Operation hard-sell

PUBLISHED : Friday, 26 August, 2005, 12:00am
UPDATED : Friday, 26 August, 2005, 12:00am

Drive into Bangkok on the airport highway and one of the signs that greets you, on tourist-friendly Sukhumvit Road, is that of Bumrungrad International Hospital. Sure, you think, it might be handy to remember that if anything goes awry. For some visitors, though, this gleaming high-rise hospital is their destination.

Billed as the world's leading international hospital, Bumrungrad has pioneered the market for medical tourism in Thailand. Last year, 360,000 foreigners checked in for treatments ranging from nip-and-tuck surgery to heart operations. Prices are at least 50 per cent lower than at private hospitals in Hong Kong or Singapore; compared to Europe or Australia it's a steal. Trained nurses are on hand round the clock, along with translators in several languages, and most doctors are overseas-educated and speak English. Oh, and the rooms are better than half the hotels in Bangkok.

The latest spurt of interest is from the US - not surprising, considering about 40 million Americans lack health insurance and a heart bypass can cost US$100,000. In April, the US TV programme 60 Minutes came to coo at Bumrungrad's plush facilities, US-trained doctors and smiling American patients. The day after the show was aired, the phones started ringing off the hook. But having proved that sun and surgery sells, Bumrungrad is facing competition from other Asian countries eager to lure foreign patients.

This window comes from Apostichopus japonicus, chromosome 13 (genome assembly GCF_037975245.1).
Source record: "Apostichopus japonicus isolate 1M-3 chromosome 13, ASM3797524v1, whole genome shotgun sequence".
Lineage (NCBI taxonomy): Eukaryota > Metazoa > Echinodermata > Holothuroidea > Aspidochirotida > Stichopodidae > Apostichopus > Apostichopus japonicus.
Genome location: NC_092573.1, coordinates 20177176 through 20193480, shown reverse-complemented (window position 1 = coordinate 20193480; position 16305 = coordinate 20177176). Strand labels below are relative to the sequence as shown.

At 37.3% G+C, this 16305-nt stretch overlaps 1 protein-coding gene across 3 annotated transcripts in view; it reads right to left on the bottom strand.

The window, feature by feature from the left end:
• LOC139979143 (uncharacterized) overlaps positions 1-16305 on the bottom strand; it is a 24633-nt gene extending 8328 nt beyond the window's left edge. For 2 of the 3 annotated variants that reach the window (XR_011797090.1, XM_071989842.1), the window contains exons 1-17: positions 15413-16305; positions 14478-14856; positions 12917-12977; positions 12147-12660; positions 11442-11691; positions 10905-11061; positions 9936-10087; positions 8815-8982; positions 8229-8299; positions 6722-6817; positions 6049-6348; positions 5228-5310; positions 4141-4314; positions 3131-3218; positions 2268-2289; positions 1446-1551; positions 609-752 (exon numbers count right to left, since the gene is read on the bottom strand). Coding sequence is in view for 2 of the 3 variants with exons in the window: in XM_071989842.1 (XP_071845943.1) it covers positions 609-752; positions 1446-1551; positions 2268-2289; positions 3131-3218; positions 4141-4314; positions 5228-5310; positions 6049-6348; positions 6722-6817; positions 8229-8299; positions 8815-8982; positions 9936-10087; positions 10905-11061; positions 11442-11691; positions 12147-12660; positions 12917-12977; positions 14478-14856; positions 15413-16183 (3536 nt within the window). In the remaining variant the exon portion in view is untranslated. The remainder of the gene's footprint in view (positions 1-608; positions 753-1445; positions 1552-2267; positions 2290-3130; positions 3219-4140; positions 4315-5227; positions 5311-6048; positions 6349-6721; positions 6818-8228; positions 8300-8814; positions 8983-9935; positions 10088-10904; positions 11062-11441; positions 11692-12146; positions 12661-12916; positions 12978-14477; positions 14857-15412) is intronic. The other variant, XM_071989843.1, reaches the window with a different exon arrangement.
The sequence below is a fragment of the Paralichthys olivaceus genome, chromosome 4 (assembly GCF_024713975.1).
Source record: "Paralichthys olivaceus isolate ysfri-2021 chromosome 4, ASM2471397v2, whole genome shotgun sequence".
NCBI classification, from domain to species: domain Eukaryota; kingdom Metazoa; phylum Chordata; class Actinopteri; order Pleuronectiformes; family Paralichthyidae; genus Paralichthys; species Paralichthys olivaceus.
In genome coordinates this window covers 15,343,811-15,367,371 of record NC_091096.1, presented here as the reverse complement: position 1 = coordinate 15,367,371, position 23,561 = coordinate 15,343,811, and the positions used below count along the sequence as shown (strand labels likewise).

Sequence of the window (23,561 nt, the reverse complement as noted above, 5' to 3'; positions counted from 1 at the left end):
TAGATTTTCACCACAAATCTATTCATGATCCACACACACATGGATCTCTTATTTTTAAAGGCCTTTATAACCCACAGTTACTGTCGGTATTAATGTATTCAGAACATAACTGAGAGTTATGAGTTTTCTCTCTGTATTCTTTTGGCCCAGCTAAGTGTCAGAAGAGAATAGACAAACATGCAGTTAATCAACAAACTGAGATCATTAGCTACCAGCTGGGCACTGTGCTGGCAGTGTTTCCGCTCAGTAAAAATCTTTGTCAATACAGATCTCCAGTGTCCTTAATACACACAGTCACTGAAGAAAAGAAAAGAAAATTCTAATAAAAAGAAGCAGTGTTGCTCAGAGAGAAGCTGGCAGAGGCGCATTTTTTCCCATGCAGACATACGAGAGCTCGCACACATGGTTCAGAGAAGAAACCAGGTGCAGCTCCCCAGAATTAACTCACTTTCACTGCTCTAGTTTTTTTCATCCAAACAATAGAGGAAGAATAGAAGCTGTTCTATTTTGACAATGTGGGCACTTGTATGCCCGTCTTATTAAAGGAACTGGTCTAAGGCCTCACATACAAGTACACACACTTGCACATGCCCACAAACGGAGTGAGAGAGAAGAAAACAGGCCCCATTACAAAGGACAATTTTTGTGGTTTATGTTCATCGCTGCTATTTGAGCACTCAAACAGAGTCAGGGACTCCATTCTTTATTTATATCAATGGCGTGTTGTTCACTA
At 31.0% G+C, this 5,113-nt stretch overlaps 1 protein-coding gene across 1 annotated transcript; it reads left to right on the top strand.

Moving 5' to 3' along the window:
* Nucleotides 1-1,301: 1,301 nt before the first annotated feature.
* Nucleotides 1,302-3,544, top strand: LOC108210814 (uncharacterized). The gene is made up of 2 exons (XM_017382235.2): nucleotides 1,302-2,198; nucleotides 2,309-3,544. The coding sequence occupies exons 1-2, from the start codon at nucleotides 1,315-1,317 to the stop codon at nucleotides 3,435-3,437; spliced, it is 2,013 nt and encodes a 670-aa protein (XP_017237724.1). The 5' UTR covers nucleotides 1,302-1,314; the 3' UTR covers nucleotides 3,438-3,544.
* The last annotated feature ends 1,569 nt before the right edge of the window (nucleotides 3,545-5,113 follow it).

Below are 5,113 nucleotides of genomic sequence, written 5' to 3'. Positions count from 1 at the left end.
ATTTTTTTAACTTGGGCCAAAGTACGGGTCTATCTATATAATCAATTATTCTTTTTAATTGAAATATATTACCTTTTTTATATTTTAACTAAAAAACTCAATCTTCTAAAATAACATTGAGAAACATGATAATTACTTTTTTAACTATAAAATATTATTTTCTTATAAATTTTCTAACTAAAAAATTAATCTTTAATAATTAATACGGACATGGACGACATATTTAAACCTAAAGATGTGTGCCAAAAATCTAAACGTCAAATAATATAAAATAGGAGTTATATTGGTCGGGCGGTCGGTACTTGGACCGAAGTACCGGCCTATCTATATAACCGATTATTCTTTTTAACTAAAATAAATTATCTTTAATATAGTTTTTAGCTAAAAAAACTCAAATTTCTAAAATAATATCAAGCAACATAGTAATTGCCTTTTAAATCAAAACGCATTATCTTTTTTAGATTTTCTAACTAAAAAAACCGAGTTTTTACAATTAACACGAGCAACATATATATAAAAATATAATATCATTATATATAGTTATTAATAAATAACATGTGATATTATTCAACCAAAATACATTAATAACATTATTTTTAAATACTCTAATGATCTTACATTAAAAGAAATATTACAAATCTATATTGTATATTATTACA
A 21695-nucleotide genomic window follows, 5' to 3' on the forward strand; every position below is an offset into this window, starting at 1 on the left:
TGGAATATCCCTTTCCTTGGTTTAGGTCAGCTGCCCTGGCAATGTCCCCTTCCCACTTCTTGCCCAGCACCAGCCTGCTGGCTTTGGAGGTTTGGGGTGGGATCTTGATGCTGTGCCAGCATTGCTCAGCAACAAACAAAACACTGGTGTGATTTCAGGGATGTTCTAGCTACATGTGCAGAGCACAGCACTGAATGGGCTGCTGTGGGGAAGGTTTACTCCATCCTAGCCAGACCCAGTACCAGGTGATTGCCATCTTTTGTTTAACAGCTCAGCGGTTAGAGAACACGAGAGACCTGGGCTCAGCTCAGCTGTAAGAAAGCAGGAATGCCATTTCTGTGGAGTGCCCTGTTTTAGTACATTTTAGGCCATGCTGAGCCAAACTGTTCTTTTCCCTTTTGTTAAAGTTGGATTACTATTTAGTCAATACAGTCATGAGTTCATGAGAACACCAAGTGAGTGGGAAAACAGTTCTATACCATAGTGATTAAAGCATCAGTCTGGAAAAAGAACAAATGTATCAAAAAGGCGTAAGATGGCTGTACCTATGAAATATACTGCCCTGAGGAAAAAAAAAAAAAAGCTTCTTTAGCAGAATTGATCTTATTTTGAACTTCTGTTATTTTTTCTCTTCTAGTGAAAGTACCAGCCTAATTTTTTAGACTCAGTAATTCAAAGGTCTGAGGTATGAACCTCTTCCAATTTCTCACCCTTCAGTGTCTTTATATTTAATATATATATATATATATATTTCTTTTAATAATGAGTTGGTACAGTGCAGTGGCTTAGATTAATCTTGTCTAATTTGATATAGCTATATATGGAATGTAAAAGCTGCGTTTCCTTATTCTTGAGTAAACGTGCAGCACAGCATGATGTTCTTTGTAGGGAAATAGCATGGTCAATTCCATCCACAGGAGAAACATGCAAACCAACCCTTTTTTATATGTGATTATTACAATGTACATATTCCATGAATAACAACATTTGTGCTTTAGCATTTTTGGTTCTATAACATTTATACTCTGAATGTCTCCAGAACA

India and Vietnam are among those jumping into the fray. India's giant Apollo Group is betting on the good reputation of Indian doctors in America, and some savvy marketing, to compete. Bumrungrad isn't taking this lying down. Its marketing team is convinced that Thailand is more attractive than India, at least when it comes to convincing patients that the health care is world-class and that you won't go home with malaria.

In this business, appearances also matter. Bumrungrad's lobby (yes, lobby is the right word) looks like a five-star hotel's - with carpets, sofas, a Starbucks and a concierge. This is deliberate, its American chief executive Curtis Schroeder told 60 Minutes. 'Part of the concept was to create an environment [such that] when people came in they didn't really feel like [they were] in a hospital. Nobody really wants to go to a hospital,' he said.

Bumrungrad also owns 40 per cent of Manila's newest medical centre, Asian Hospital, and has won a contract to manage two private hospitals under construction in Myanmar and Bangladesh. It is also investing in a new hospital in Dubai.

All of which must be making Singapore pause for thought. For years, its private hospitals were a magnet for wealthy Southeast Asians and expatriates. That may be changing.